To estimate the accuracy of the pooled analysis, we compared our estimations with the true allele frequency differences between parents and offspring based upon the genotypic data available from HapMap. From the 10204 SNPs represented on the array, we first excluded 172 with no given chromosomal location, followed by 1780 SNPs that had not been genotyped by the HapMap project at the time we completed our analysis. We then excluded 1242 SNPs which had one or more individuals with missing HapMap genotypes because given the small sample sizes of our pools, data from even a single individual in the case of children contributes 0.033 to the estimated allele frequency, which is above the margin of error that we were hoping to achieve. Finally we excluded the remaining 167 SNPs on the X-chromosome because with respect to this chromosome, males and females do not contribute equimolar amounts of DNA to the pools. This left 6843 fully informative SNPs suitable for analysis.
Estimation of the correction coefficient (k)
In pooling experiments it is generally customary to normalise the data by accounting for inequalities in the representation of each allele [18,26,27]. Such a procedure has also been reported as necessary for pooled analyses on microarrays . The correction coefficient (k) is usually estimated as
k = hA/hB (1)
where hA and hB are the measurements representing alleles A and B in heterozygous individuals, for example peak heights or signal intensities. This ratio is then used to normalize the data from pools in order to calculate fA (the predicted frequency of allele A):
where HA and HB are the intensities of allele A and B in the pool. In the current experiment we know the exact allele frequency for each SNP from the HapMap data, therefore we can estimate the correction coefficient without the need to observe heterozygous individuals. For this purpose we first express k from formula (2):
Since 1 - fA is the true frequency of allele B, (we denote it fB), we can simplify this further:
All values on the right-hand side of formula (3) are known, so we can estimate k in any pooling experiment for which we know the true allele frequencies without the need to observe heterozygous individuals. Indeed, for a heterozygous individual, the true ratio of the allele frequencies fB/fA of alleles A and B equals to one and therefore the formula above simplifies to , which equates with formula (1) – the standard way of estimating k from the observation of a heterozygous individual.
The situation in DNA pooling with Affymetrix arrays is only slightly different, as the RAS score is not just the ratio of the intensities for alleles A and B, but it is also corrected for the non-specific hybridisation (the mismatch intensity). The simplified formula of RAS is the median RAS of all quartets on one strand and approximates to:
where PMA is the intensity of the perfect match for allele A, PMB is the intensity of the perfect match for allele B and MM is the mean of the two mismatches . The full algorithm keeps the RAS value bound between 0 and 1. Effectively the RAS score given by the software is the RAS of allele A. In order to use formula (3), we first express it in terms of intensities of allele A only, namely fB = 1 - fA and HB = 1 - HA, and therefore formula (3) can be re-written as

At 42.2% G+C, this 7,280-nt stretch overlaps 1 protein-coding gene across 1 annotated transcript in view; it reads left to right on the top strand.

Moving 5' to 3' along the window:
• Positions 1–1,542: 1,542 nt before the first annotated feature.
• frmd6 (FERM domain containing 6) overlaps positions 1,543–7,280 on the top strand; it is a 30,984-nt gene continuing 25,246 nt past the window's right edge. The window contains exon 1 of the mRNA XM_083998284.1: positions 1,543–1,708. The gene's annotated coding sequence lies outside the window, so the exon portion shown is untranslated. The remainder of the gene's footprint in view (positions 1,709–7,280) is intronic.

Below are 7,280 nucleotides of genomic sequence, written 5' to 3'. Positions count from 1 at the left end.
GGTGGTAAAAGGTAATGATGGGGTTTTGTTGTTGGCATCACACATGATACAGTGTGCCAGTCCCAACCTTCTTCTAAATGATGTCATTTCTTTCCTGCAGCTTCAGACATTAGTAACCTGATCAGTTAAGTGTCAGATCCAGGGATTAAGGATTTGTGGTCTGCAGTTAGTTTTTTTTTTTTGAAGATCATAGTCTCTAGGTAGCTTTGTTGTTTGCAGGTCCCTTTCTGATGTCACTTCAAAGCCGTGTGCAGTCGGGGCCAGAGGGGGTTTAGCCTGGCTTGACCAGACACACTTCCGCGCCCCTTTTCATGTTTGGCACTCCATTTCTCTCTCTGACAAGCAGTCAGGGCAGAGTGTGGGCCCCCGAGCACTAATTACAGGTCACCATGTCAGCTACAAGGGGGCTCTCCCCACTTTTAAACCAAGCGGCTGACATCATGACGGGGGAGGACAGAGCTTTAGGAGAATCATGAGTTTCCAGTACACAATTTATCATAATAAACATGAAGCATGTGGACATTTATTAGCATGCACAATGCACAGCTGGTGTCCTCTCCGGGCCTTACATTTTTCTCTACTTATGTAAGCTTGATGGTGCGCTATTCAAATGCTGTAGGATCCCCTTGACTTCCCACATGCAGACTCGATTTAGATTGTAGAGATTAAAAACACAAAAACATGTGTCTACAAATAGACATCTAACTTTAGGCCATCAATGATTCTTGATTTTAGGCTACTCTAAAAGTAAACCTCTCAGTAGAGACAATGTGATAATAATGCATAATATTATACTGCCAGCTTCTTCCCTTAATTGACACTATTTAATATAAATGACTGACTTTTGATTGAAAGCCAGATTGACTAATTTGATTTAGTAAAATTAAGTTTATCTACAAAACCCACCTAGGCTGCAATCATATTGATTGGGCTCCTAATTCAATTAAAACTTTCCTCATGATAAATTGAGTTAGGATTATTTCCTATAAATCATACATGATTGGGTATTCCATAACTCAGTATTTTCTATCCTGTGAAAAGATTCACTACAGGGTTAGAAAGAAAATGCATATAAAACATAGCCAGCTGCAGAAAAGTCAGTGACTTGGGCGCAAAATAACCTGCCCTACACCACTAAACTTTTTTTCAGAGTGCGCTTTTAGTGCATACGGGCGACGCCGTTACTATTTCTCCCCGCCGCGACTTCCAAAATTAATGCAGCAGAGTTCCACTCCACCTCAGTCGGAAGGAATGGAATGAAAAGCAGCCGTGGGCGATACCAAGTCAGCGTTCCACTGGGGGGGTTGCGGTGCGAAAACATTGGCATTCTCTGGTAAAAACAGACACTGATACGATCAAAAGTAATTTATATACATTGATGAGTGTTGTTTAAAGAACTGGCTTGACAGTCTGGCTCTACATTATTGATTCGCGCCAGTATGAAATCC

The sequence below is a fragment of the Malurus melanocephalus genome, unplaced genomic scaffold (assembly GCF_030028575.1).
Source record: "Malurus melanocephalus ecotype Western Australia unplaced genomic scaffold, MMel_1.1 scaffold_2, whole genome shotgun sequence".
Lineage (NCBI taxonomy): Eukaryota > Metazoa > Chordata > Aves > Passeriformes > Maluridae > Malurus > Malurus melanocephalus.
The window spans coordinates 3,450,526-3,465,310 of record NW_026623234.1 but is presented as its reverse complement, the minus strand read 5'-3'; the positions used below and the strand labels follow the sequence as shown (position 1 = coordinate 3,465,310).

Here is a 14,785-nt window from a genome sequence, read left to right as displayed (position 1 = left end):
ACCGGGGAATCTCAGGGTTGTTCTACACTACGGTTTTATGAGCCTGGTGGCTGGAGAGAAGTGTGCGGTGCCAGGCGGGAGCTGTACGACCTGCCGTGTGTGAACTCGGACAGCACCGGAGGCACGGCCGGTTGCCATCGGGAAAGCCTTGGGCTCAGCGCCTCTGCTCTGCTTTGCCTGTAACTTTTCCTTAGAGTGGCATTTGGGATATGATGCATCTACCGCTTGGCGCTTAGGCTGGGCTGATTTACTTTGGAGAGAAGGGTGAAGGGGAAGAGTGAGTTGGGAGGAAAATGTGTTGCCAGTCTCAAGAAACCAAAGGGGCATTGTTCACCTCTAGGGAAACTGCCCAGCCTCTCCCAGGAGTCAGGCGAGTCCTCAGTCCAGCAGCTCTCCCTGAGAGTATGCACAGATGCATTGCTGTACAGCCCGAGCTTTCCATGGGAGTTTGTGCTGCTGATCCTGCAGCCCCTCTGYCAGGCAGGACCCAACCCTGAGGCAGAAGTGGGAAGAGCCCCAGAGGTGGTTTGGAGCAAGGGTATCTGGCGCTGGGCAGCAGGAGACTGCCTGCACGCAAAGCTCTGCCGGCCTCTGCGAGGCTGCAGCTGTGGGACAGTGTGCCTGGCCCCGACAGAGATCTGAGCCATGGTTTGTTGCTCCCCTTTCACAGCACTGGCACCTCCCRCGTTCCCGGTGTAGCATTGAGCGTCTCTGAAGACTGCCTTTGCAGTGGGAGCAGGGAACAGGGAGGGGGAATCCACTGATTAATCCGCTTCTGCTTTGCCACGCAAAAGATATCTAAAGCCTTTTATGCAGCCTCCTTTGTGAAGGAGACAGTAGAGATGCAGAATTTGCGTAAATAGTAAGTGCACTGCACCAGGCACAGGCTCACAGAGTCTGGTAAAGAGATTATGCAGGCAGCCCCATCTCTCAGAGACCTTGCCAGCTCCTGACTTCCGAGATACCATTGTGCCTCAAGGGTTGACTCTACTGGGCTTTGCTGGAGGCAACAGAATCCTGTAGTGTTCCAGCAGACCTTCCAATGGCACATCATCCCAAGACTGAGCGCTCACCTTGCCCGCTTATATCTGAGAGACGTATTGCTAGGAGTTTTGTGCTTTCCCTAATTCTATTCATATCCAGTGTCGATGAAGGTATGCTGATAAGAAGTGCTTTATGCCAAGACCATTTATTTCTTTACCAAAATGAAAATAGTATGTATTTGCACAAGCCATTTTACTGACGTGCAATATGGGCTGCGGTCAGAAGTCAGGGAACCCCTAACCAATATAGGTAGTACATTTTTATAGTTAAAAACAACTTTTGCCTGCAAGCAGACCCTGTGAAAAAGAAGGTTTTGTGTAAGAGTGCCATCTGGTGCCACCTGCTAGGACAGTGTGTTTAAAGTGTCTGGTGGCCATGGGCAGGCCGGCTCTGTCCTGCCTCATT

Now we can use the RAS score as the measure of the intensity of allele A (i.e. substitute HA by RAS):
The resulting value for k is in fact the correct value of k for each SNP observed in our experiment and it does not require the observation of heterozygous individuals.
This procedure inevitably results in the correct estimation of parental allele frequencies but exaggerates the error in estimating allele frequency in the offspring pools as this contains the error from both samples. It does not however result in any bias in estimating the performance of the pooled assay in determining the difference in allele frequencies between pools. The accuracy of that prediction, when compared with the true difference is the main outcome in our study.
GK and MCO'D conceived of and designed the study
GK performed most of the analysis, contributed to interpretation of the data, and took the lead in drafting the manuscript
IN performed the bioinformatics work, most importantly deriving the correct allele frequencies for all SNPs from the HapMap database
LG constructed the DNA pools
VM performed the data corrections
MJO and MCO'D contributed to interpretation of the data and to the writing of the manuscript.
The authors would like to thank the staff at the MRC Rosalind Franklin Centre for Genomics Research, Wellcome Trust Genome Campus, especially Andrew Dearlove and Dave Negus who performed the genotyping. The work was partly supported by a Component Grant of an NIMH funded Silvio O Conte Centre for the Neuroscience of Mental Disorders co-ordinated by K Davis of Mt Sinai, NY, USA, and by grants from the MRC (UK).